Speaking for my generation I prefer privacy. I realise, sometimes with shock that the young don’t care for it all. They want to share everything about their lives, every scrap, bad and good, nothing is private, their joy or bitterness and this is the enemy of totalitarian societies where secrets are power. Facebook rules the world alongside Google. People not only know where you live but what you eat and whom you sleep with and it doesn’t seem to matter. No one predicted this. Not even William Gibson.
No one expects the unexpected I guess.
Take an alt view of society portrayed by movies and books such as:
Twelve Monkeys, A Clockwork Orange, The Fifth Element, Escape From New York, Total Recall, Outland, Snow Crash, Land of the Dead, Sin City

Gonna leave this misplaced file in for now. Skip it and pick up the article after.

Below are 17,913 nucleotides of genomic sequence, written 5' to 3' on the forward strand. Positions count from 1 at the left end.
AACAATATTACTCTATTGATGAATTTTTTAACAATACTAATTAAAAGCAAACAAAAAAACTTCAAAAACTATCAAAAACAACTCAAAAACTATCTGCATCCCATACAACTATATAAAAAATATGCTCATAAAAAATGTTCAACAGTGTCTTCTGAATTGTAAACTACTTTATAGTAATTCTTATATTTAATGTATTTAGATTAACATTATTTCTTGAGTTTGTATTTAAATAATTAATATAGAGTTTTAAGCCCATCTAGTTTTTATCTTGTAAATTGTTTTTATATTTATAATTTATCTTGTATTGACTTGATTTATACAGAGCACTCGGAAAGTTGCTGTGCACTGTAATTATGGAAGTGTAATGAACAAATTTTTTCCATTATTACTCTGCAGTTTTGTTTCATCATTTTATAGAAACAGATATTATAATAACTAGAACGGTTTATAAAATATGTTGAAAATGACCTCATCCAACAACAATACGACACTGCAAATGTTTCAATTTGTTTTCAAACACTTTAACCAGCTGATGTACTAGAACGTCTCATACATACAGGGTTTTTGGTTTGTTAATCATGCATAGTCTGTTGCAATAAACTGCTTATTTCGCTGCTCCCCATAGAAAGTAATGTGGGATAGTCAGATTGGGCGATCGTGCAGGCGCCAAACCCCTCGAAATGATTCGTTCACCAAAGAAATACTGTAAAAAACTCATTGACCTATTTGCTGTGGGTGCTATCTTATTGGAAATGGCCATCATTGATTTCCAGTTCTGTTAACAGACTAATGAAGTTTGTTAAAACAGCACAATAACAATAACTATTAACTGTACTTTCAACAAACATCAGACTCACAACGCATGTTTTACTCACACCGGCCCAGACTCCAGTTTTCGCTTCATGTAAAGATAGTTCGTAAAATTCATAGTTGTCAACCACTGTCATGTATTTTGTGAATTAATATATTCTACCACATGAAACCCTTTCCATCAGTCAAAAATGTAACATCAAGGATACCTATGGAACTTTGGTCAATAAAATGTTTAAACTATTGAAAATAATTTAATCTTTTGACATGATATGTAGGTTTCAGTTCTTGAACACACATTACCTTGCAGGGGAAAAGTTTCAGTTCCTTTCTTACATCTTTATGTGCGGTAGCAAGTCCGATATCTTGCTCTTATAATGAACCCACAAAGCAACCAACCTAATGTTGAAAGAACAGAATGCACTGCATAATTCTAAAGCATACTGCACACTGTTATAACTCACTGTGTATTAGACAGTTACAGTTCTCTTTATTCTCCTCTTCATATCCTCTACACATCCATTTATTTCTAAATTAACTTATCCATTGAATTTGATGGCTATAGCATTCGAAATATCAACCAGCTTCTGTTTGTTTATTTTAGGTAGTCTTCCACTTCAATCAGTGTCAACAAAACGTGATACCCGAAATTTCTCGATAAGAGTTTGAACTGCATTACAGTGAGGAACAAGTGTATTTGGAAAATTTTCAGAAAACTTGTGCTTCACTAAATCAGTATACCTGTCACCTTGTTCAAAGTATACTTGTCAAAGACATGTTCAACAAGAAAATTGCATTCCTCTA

Cities are hell on earth. Everyone is a criminal. Extortion and prostitution is the norm, as is disease and a short life expectancy.
Weirdly the one place where this is coming true is Mexico, a virtual drug economy where gangsters regularly do mass killings and mass corruption of the police and army is normal. Yet all the sci-fi stories set this human and ecological crash in New York or LA or Chicago. Where is that great Mexican novel that is tune with the reality of a failed state underpinned by oil money that flows only to a few corrupt rich.
You can point to Detroit as the city that time forgot and yes you can easily build a case for dystopia there, but then again, some people are beginning to reclaim the empty city lots for urban farming and who knows, people might start to rescue the abandoned art deco factories and homes. A new non-industrial city might blossom.